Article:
Revenue from subscription VOD streaming services was up 38.7% year over year to more than $5.5 billion in the third quarter, according to the Digital Entertainment Group.
But the home entertainment trade org, which gets its data directly from media companies, found that the selling and renting of movies and TV shows has actually been way off during the pandemic.
Electronic sell-through (that is, purchasing titles off transactional platforms like Vudu, Fandango, Amazon, et. al) fell nearly 14% in Q3 to around $601 million.
Notably, the disc business got a lot closer to the abyss, with sales declining 34.3% in the quarter to just $434.3 million. DVD and Blu-ray rentals fell 34.4% to around $225 million.
As DEG noted, domestic box office was off a staggering 92.4% in Q3 and nearly 40% for the year. With studios choosing to hold back theatrical titles rather than put them into a release pipeline that effectively lacks a theatrical window, there’s not that much for consumers to buy or rent right now.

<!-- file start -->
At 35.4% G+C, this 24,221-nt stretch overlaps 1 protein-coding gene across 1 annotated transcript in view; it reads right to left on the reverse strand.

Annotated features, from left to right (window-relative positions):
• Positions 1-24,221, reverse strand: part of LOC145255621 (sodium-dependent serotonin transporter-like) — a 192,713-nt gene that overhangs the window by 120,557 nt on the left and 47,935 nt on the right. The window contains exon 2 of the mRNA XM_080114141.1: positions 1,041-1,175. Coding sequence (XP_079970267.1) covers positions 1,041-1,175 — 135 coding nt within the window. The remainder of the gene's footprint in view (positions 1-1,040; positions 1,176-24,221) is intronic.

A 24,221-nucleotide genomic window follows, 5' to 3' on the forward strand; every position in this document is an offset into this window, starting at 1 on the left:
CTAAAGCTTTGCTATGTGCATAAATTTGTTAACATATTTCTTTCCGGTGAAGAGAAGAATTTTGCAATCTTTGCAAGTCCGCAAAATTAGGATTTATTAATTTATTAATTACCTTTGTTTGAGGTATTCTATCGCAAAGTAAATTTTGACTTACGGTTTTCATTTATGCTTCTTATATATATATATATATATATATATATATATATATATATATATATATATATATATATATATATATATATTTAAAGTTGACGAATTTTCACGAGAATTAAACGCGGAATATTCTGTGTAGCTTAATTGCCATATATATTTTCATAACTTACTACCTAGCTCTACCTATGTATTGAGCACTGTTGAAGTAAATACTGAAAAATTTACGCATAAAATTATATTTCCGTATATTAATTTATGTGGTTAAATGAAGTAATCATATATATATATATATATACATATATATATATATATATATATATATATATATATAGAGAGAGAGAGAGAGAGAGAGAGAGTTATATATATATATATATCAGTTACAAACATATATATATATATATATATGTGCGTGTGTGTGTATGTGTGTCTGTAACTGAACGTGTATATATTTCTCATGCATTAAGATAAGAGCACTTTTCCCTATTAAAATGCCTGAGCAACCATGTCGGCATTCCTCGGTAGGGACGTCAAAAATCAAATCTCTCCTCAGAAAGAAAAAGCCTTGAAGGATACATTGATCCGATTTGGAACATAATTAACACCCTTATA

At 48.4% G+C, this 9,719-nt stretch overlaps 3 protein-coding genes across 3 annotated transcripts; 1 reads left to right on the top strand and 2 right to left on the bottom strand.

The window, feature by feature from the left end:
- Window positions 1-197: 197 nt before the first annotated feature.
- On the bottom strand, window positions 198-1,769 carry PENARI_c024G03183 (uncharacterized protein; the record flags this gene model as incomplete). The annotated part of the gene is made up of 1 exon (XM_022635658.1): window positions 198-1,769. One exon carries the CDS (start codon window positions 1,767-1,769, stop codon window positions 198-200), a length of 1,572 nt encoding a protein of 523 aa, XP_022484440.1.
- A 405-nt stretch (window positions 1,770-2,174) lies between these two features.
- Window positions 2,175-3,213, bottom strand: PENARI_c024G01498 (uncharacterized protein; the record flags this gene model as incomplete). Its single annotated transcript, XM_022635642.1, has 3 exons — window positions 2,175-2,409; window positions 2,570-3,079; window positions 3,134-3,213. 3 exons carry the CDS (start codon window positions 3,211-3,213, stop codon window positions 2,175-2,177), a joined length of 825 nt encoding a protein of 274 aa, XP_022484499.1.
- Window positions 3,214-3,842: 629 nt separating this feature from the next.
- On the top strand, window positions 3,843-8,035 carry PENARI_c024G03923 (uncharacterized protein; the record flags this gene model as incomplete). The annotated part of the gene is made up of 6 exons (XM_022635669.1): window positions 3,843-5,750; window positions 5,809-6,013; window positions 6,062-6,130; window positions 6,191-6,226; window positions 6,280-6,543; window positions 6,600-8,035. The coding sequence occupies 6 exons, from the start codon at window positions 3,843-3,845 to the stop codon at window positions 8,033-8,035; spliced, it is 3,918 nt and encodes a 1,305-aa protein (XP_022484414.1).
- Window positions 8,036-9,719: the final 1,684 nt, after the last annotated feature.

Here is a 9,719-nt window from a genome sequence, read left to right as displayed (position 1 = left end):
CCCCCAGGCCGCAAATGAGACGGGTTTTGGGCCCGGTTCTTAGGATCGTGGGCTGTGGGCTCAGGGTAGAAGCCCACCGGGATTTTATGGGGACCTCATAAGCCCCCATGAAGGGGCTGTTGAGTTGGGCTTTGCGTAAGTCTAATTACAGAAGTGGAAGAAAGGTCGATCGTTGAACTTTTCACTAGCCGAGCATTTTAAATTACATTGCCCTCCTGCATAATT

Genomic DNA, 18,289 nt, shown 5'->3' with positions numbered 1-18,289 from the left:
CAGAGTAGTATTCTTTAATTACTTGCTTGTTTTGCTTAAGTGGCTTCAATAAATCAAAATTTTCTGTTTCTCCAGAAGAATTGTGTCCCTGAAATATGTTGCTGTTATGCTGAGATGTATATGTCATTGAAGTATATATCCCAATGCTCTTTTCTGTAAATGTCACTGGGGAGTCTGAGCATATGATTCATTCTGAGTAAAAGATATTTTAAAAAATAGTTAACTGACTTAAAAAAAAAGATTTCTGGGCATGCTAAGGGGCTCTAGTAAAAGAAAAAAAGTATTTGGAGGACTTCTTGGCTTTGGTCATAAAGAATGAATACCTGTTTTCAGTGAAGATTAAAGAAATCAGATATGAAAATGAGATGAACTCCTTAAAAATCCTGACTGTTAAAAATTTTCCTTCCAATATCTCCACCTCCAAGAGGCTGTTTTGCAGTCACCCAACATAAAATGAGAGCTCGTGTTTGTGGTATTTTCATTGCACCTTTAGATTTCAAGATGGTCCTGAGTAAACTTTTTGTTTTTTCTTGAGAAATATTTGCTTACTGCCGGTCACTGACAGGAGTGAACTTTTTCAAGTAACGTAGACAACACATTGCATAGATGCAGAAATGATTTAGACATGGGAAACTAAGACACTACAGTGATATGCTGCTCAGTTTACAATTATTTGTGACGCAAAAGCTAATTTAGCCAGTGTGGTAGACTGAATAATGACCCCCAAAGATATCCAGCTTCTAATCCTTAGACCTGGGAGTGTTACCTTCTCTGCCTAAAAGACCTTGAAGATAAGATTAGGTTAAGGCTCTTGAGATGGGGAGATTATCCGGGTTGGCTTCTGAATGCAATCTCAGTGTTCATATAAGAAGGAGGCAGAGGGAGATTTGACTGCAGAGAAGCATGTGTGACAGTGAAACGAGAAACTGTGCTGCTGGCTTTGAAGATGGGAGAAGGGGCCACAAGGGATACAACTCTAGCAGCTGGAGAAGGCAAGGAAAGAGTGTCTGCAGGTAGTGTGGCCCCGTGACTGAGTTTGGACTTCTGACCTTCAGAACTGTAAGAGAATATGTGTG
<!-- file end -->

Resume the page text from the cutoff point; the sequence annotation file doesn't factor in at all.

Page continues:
The aggregate business of providing U.S. consumers with movies and TV shows at home is still up significantly during the pandemic—up 17.47% to nearly $7.3 billion in the third quarter, and up 23.29% to $22.2 billion for the first three quarters of 2020.
Daniel Frankel is the managing editor of Next TV, an internet publishing vertical focused on the business of video streaming. A Los Angeles-based writer and editor who has covered the media and technology industries for more than two decades, Daniel has worked on staff for publications including E! Online, Electronic Media, Mediaweek, Variety, paidContent and GigaOm. You can start living a healthier life with greater wealth and prosperity by following Daniel on Twitter today!
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